On 1 Feb 2021, the Victorian government announced a prohibition on the use of high risk cladding products on new multi-storey buildings, effective on the same day.
Minister for Planning, Richard Wynne, announced the prohibition on flammable aluminium composite panels (ACP) and rendered expanded polystyrene (EPS) as external wall cladding on all future multi-storey developments within Victoria.
The ban will prohibit the use of these high-risk products on apartment buildings, and other residential buildings such as hotels and aged care facilities with two or more storeys. The ban also extends to office buildings, shopping centres or other retail premises, warehouses, factories and car parks with three or more storeys.
The aim of the ban is limit the potential risk to the public from any future inappropriate use and reduces the risk of cladding fire incidents follow the incidents at Grenfell Tower, London in June 2017 and Neo200 building in Melbourne CBD in February 2019.
Both of these buildings were covered in aluminium composite panels (ACP). Investigations were conducted to examine why fire spreads so quickly when these claddings ignites, the article can be found here.
According to the media release, published by the Premier of Victoria, the Government also commissioned a cost benefit analysis, which found the ban will result in a net economic benefit of approximately $1 million annually due to reduced professional indemnity insurance costs. Building surveyors are responsible for signing off on buildings and it is required that a register building surveyor must have professional indemnity insurance, without any exemptions. However, after the cladding crisis, majority of the insurance underwriters no longer provide such cover, meaning building surveyors needed to pay premium in order to stay registered.
As part of the announcement, the Victorian Building Authority will be given extra power to enforce the cladding ban in its role as Victoria’s building regulator. Building companies that breach the ban will be fined up to $400,000 and Individuals can be fined up to $80,000.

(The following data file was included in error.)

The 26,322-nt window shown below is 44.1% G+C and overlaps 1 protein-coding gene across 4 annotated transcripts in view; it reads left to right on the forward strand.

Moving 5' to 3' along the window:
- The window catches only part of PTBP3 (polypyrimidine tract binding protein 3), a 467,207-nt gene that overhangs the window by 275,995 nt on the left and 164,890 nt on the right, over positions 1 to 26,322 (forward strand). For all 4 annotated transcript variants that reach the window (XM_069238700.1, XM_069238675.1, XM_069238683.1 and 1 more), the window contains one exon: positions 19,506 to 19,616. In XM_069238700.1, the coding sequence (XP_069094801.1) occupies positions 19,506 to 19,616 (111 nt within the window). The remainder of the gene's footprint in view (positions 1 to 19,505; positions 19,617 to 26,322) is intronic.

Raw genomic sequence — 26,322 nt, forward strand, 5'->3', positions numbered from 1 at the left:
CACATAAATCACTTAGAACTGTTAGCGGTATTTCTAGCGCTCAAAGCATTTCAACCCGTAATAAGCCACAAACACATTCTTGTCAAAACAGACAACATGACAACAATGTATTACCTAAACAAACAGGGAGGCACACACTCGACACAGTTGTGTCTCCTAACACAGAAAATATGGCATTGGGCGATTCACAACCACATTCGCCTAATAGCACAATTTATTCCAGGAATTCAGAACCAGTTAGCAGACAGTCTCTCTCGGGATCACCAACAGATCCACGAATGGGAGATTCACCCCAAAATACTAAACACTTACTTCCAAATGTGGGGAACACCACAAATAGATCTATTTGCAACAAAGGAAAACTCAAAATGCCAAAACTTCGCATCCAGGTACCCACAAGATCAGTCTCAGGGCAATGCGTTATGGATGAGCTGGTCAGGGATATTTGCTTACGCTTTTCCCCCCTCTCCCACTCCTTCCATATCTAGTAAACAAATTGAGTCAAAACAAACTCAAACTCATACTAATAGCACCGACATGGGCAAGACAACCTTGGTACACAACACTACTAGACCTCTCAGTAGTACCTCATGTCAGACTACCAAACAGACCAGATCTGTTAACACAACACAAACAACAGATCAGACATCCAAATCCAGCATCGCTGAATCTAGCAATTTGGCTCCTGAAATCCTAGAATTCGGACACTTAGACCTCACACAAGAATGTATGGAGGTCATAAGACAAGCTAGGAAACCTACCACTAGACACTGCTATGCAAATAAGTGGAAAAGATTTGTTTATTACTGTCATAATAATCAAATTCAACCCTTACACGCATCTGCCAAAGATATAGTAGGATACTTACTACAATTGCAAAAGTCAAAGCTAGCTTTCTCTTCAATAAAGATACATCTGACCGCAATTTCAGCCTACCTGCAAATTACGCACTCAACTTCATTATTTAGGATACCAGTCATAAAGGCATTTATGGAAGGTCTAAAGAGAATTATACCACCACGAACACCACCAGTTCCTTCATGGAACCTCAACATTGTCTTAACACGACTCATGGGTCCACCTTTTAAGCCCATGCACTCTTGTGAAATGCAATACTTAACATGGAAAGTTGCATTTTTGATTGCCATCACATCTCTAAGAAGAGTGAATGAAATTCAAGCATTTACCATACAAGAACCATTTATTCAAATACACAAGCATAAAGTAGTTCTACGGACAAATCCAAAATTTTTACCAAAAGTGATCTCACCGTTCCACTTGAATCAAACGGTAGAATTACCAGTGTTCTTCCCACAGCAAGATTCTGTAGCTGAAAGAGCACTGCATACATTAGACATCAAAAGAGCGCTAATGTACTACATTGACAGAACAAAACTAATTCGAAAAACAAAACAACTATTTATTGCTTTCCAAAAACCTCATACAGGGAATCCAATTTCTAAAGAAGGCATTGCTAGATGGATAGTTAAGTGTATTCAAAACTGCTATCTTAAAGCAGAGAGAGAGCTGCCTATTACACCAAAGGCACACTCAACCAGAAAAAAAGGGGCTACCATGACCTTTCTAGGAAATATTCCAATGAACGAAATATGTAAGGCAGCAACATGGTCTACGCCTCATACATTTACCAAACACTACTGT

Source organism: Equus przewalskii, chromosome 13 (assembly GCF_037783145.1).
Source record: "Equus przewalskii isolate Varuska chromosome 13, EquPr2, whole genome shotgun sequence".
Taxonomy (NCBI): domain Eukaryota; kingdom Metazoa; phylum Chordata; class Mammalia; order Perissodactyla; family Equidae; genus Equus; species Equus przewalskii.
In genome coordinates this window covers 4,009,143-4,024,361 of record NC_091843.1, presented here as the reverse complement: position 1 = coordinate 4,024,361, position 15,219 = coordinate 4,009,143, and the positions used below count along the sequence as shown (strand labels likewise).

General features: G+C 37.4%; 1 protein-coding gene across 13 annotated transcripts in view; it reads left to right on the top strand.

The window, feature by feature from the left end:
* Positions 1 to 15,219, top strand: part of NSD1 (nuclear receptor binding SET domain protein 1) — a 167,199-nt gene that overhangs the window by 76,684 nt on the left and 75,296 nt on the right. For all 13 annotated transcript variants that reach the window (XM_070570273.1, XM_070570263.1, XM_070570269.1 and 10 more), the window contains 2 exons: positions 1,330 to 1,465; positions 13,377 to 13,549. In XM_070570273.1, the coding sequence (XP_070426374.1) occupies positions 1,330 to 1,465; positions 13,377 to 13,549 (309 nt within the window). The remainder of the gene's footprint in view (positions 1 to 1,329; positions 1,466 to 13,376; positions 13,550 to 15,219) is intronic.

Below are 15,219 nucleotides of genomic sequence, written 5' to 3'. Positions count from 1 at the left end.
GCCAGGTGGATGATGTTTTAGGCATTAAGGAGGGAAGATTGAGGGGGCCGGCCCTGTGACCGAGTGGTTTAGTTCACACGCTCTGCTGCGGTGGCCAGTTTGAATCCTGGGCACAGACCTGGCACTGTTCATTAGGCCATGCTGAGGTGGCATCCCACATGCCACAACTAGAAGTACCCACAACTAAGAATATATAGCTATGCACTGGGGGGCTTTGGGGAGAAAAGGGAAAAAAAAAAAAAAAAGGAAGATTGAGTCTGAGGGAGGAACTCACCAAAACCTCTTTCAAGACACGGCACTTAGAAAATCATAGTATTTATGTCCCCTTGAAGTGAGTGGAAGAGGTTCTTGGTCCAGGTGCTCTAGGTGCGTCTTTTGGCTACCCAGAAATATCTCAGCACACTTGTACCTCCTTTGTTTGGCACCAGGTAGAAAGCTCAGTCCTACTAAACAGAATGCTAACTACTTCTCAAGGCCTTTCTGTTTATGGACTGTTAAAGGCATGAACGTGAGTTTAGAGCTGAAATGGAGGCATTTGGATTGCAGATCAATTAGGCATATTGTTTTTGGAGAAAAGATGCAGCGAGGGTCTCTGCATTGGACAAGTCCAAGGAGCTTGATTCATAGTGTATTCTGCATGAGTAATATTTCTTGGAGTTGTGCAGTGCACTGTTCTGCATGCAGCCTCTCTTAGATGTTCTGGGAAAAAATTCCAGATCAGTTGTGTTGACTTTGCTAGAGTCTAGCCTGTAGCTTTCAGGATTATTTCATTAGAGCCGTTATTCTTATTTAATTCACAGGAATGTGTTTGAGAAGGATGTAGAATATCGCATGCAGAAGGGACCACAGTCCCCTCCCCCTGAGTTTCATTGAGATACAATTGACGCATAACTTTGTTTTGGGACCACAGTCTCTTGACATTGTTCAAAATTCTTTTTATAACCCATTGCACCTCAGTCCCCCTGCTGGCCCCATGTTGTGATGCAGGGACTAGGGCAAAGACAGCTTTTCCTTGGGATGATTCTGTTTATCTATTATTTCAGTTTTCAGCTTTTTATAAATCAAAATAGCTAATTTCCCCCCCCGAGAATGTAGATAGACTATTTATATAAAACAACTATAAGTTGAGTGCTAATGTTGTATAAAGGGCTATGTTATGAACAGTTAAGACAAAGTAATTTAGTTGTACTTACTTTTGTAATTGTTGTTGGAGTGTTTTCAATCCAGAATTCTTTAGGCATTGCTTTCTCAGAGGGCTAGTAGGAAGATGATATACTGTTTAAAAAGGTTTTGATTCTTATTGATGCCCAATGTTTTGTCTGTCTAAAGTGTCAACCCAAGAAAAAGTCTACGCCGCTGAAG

Back in July 2019, the Victorian Government already established a $600 million Cladding Rectification Program to enable rectification of hundreds of buildings identified through the State-wide Cladding Audit conducted by the Victorian Building Authority and as part of the program, the Victorian Cladding Taskforce recommended prohibiting the use of combustible cladding in multi-storey buildings. Since the recommendation was made, the government conducted a five-month consultation process with the industry last year on the proposed ban. It is expected by the government that the building industry will not oppose to the new rules.
The new rule introduced will not dramatically affect the town planning aspects of developments within Victoria. Most likely effect on current town planning applications will be local councils issuing request for further information, requesting for changes in the material schedule. For the permit approved development, the responsibility of enforcing the ban will lie with the building surveyors.
More information about the specific cladding products and technical information about the risk posed by their inappropriate use can be found here.